Treasury Secretary nominee Jack Lew skated through his confirmation hearing, and will most likely be confirmed this week. It’s a shame nobody bothered to ask him about why he received a huge bonus from Citi to leave the company and go work for the government. That’s not all, according to The Wall Street Journal, he also received a severance package from New York University for quitting his job. What’s up with that? Who gets paid to quit their jobs? I guess only people moving on to influential positions in Washington, DC.
We wrote recently about the oddity of New York University paying severance to Mr. Lew in 2006 when he left there voluntarily to work at Citigroup. NYU hasn’t explained why it would pay someone for quitting to take a job on Wall Street.
As for the Citi paycheck, the story is how Wall Street has become a get-rich-turnstile for Democratic political operatives. The terms of Mr. Lew’s original employment contract with Citi included a bonus guarantee if he left the bank for a “high level position with the United States government or regulatory body.”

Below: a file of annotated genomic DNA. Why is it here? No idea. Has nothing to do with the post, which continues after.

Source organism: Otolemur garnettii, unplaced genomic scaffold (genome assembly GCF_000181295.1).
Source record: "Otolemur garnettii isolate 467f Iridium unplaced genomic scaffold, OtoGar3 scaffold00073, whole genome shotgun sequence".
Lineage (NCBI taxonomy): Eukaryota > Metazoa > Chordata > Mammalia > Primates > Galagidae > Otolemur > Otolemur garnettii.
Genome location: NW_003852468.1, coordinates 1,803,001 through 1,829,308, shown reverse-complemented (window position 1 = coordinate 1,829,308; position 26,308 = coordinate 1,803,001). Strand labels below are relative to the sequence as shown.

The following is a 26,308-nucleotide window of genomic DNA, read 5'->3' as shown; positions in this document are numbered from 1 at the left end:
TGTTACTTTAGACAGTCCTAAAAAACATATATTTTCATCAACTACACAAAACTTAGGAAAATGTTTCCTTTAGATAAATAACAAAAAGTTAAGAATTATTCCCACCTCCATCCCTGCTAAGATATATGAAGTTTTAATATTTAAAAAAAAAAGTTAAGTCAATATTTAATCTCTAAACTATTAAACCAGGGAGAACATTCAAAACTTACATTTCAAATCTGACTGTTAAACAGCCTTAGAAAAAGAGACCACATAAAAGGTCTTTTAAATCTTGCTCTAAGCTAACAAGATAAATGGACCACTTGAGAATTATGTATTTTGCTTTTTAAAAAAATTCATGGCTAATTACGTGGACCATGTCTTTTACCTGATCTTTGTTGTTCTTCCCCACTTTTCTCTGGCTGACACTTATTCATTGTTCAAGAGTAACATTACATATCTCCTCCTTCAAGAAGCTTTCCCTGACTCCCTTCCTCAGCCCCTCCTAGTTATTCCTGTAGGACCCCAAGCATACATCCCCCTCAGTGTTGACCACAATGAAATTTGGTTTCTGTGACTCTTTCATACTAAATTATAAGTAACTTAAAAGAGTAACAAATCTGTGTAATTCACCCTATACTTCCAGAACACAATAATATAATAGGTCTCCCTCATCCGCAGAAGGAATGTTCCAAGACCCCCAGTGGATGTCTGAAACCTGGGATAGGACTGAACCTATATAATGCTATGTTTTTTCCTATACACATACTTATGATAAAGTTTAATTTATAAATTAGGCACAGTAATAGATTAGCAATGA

Most companies include incentives for top employees not to leave, but in this case the contract was written to reward Mr. Lew for treating the bank like a revolving door. Citi says it likes to accommodate employees who do public service or work at nonprofits. But the Lew contract was specific about a senior job in the federal government. There would be no special payout if he left to run the Red Cross or the New York state budget office.
Citi has been an especially nice landing spot for big-shot Democrats. Former White House budget director Peter Orszag is now a Citigroup vice chairman and somehow finds time to write a column for Bloomberg News. And there was former Treasury Secretary Robert Rubin, who was paid more than $115 million while encouraging the risk-taking that would have destroyed Citi if not for a taxpayer rescue.
Mr. Rubin was Mr. Lew’s patron at the bank. Mr. Lew’s contract suggests that Citi knew from the start that Mr. Lew was headed back to a powerful job in Washington, and that it wanted him to remember the bank fondly when he left. We have nothing against people making a living, but when they show up a few years later to do more “public service,” taxpayers have a right to know what their private employers were paying them to do. (Read More)
I’m sure Lew will remember the bonus when he’s regulating the bank under the new rules imposed by Dodd Frank. Lovely.